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Marina Lock Gates Improved Following Storm Damage at South Wales Port

25th April 2019
Milford Marina in south Wales has seen improvements carried out by the Port of Milford Haven which will enable faster access arrangement for its marina and dock customers. The Pembrokeshire port is the busiest in Wales and is the UK’s top energy port handling seaborne trade in oil and gas. The port also has a ferry service to Rosslare Harbour, Ireland operated by Irish Ferries. Milford Marina in south Wales has seen improvements carried out by the Port of Milford Haven which will enable faster access arrangement for its marina and dock customers. The Pembrokeshire port is the busiest in Wales and is the UK’s top energy port handling seaborne trade in oil and gas. The port also has a ferry service to Rosslare Harbour, Ireland operated by Irish Ferries. Photo: Port of Milford Haven

#coastalnotes - The Port of Milford Haven, south Wales has completed further improvements to its lock gates at Milford Marina. The works by the port authority have created a more flexible and faster access arrangement for the marina and its dock customers.

The natural waterway of Milford Haven in Pembrokeshire is where the port handles oil and gas and as such is widely recognised in the industry as the energy capital of the UK.

As for the marina, in 2014 an additional set of mitre gates, known as the Samson Gates, were installed at the site which provided quicker and more frequent access, as well as additional support, for the existing gates. In the 2018 programme of maintenance, alterations have been carried out on these gates resulting in a much smoother and more efficient operation.

Marina customers will remember one of the sets of mitre lock gates sustaining damage during the extreme weather conditions during Storm Ophelia. A major recovery system was immediately put in place to ensure minimal disruption to customers, with a temporary drive system installed. Since then, the Port has been working collaboratively with Royal Haskoning and Pressure Design - commissioning them to undertake a detailed study and to design a more modern and robust system.

The upgraded operating system has shortened the lock time to five minutes and enabled the lock gates to operate 24/7 with the tide. Also, both sets of gates now allow pedestrians to cross during most states of the tide; the only time the crossing isn’t available is during ‘freeflow’. This is operated by a traffic light system.

Melanie Durney, Marina and Docks Manager, commented: “We recognise the impact that this had on our customers, and are grateful for their patience. The damage we sustained from Storm Ophelia was unforeseen, but we have used this event to undertake further improvement works. We are proud to be able to offer a more flexible and extended locking programme, and improve the experience for our marina and dock customers.”

Published in Coastal Notes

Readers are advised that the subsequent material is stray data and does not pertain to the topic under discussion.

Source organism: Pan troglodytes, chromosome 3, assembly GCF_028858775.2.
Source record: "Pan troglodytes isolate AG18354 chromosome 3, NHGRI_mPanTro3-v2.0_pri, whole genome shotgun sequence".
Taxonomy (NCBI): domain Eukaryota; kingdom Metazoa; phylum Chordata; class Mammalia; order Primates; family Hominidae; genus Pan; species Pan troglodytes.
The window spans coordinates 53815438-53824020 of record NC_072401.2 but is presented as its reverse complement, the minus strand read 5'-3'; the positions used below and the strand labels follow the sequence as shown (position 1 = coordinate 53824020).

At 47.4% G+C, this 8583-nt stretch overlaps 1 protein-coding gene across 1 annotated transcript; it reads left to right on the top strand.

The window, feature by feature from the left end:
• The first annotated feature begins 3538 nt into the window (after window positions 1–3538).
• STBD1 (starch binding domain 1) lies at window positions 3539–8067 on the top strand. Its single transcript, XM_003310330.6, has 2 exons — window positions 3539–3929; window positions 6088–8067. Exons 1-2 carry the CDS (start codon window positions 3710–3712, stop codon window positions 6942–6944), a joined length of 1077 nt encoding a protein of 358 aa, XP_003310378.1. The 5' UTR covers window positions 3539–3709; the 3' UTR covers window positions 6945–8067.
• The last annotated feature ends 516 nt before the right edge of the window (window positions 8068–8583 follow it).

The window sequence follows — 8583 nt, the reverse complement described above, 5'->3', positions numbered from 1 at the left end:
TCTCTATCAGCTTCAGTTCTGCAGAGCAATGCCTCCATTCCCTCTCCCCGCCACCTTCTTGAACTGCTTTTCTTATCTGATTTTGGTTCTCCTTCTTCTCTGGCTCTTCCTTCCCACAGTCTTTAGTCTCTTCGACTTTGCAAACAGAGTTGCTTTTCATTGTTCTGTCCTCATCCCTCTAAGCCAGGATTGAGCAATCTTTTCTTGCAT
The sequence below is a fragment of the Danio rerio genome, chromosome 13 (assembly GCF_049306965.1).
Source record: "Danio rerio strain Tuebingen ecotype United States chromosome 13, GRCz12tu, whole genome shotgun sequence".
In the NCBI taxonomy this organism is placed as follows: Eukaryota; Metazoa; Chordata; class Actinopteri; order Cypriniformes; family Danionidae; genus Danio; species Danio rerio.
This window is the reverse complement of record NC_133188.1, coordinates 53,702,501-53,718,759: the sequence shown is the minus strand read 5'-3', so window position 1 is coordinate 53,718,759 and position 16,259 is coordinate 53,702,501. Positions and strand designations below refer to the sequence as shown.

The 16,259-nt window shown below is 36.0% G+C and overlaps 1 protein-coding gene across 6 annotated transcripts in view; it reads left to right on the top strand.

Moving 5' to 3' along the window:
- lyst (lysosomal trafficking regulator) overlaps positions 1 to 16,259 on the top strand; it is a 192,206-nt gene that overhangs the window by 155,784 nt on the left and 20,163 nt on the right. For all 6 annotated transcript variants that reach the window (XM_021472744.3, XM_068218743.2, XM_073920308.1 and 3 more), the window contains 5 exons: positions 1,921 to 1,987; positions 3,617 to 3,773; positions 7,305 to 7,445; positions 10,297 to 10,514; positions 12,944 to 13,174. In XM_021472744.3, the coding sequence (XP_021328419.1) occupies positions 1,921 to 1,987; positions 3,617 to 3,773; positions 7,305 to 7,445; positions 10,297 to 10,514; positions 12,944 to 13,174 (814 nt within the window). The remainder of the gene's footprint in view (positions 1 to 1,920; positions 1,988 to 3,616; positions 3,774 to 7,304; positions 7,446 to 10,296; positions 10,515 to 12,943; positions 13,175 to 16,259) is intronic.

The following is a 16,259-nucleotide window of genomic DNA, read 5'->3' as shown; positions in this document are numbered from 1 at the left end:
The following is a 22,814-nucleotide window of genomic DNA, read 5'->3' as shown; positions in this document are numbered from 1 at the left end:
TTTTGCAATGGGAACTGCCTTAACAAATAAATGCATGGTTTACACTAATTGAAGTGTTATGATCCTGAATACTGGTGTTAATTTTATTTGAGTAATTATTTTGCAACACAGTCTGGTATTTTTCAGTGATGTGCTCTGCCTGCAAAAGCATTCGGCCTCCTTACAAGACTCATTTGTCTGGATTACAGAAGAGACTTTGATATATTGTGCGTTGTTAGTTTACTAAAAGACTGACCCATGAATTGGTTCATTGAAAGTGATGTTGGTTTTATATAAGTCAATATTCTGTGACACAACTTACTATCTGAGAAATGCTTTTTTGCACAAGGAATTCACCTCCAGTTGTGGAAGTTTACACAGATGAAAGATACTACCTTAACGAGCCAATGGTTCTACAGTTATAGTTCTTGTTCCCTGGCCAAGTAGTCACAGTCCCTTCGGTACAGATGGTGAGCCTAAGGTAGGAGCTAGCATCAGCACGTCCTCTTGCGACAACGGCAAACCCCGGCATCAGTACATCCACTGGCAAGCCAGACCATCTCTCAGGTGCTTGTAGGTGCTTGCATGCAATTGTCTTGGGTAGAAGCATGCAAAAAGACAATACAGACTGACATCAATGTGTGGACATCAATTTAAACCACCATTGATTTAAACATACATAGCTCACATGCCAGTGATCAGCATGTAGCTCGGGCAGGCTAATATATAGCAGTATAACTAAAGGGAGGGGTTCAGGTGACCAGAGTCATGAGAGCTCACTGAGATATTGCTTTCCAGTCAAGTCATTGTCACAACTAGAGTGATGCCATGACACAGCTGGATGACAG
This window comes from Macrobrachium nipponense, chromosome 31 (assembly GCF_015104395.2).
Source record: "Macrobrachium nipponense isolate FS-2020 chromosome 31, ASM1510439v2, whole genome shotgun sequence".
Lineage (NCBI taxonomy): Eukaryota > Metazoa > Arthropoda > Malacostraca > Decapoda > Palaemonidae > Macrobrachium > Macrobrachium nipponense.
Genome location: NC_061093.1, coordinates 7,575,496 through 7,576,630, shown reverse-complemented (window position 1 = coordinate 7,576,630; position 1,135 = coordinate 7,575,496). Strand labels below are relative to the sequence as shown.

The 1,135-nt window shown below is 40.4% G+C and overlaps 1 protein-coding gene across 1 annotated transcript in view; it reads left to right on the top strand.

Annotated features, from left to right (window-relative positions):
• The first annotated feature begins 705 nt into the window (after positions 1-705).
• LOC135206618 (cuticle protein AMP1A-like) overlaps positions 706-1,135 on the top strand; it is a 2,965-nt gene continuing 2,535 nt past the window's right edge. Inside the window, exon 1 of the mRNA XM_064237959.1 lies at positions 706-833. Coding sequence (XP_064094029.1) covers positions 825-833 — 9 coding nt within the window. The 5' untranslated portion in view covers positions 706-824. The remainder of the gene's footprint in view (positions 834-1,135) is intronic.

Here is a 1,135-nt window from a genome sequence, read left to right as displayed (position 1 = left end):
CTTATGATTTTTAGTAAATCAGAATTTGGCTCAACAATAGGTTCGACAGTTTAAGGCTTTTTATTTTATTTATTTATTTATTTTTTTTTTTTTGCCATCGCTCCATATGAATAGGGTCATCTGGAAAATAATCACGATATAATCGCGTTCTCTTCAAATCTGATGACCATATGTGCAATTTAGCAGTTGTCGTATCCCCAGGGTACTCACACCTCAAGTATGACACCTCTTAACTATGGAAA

Jehan Ashmore

About The Author

Jehan Ashmore

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Jehan Ashmore is a marine correspondent, researcher and photographer, specialising in Irish ports, shipping and the ferry sector serving the UK and directly to mainland Europe. Jehan also occasionally writes a column, 'Maritime' Dalkey for the (Dalkey Community Council Newsletter) in addition to contributing to UK marine periodicals. 

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Coastal Notes Coastal Notes covers a broad spectrum of stories, events and developments in which some can be quirky and local in nature, while other stories are of national importance and are on-going, but whatever they are about, they need to be told.

Stories can be diverse and they can be influential, albeit some are more subtle than others in nature, while other events can be immediately felt. No more so felt, is firstly to those living along the coastal rim and rural isolated communities. Here the impact poses is increased to those directly linked with the sea, where daily lives are made from earning an income ashore and within coastal waters.

The topics in Coastal Notes can also be about the rare finding of sea-life creatures, a historic shipwreck lost to the passage of time and which has yet many a secret to tell. A trawler's net caught hauling more than fish but cannon balls dating to the Napoleonic era.

Also focusing the attention of Coastal Notes, are the maritime museums which are of national importance to maintaining access and knowledge of historical exhibits for future generations.

Equally to keep an eye on the present day, with activities of existing and planned projects in the pipeline from the wind and wave renewables sector and those of the energy exploration industry.

In addition Coastal Notes has many more angles to cover, be it the weekend boat leisure user taking a sedate cruise off a long straight beach on the coast beach and making a friend with a feathered companion along the way.

In complete contrast is to those who harvest the sea, using small boats based in harbours where infrastructure and safety poses an issue, before they set off to ply their trade at the foot of our highest sea cliffs along the rugged wild western seaboard.

It's all there, as Coastal Notes tells the stories that are arguably as varied to the environment from which they came from and indeed which shape people's interaction with the surrounding environment that is the natural world and our relationship with the sea.

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